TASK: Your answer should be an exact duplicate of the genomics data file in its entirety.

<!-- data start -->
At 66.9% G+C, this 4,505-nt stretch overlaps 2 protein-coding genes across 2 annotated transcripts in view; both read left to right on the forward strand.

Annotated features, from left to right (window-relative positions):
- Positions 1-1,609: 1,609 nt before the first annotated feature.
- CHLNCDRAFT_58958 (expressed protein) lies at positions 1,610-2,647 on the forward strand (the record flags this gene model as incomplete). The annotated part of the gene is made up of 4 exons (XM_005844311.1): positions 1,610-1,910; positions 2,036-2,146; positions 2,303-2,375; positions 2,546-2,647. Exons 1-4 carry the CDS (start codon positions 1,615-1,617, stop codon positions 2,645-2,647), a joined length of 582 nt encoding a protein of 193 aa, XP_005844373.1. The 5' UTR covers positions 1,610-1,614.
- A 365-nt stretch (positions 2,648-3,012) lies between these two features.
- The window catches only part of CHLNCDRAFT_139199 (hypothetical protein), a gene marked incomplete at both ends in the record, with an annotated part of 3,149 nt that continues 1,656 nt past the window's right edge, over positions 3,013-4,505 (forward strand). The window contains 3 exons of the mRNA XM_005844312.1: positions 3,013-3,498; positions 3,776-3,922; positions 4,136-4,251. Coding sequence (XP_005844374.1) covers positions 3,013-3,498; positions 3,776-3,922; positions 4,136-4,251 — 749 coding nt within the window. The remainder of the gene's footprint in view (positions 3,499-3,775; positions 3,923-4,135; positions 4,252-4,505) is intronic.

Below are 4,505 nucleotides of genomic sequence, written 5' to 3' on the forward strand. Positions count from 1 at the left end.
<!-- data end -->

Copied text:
At 66.9% G+C, this 4,505-nt stretch overlaps 2 protein-coding genes across 2 annotated transcripts in view; both read left to right on the forward strand.

Annotated features, from left to right (window-relative positions):
- Positions 1-1,609: 1,609 nt before the first annotated feature.
- CHLNCDRAFT_58958 (expressed protein) lies at positions 1,610-2,647 on the forward strand (the record flags this gene model as incomplete). The annotated part of the gene is made up of 4 exons (XM_005844311.1): positions 1,610-1,910; positions 2,036-2,146; positions 2,303-2,375; positions 2,546-2,647. Exons 1-4 carry the CDS (start codon positions 1,615-1,617, stop codon positions 2,645-2,647), a joined length of 582 nt encoding a protein of 193 aa, XP_005844373.1. The 5' UTR covers positions 1,610-1,614.
- A 365-nt stretch (positions 2,648-3,012) lies between these two features.
- The window catches only part of CHLNCDRAFT_139199 (hypothetical protein), a gene marked incomplete at both ends in the record, with an annotated part of 3,149 nt that continues 1,656 nt past the window's right edge, over positions 3,013-4,505 (forward strand). The window contains 3 exons of the mRNA XM_005844312.1: positions 3,013-3,498; positions 3,776-3,922; positions 4,136-4,251. Coding sequence (XP_005844374.1) covers positions 3,013-3,498; positions 3,776-3,922; positions 4,136-4,251 — 749 coding nt within the window. The remainder of the gene's footprint in view (positions 3,499-3,775; positions 3,923-4,135; positions 4,252-4,505) is intronic.

Below are 4,505 nucleotides of genomic sequence, written 5' to 3' on the forward strand. Positions count from 1 at the left end.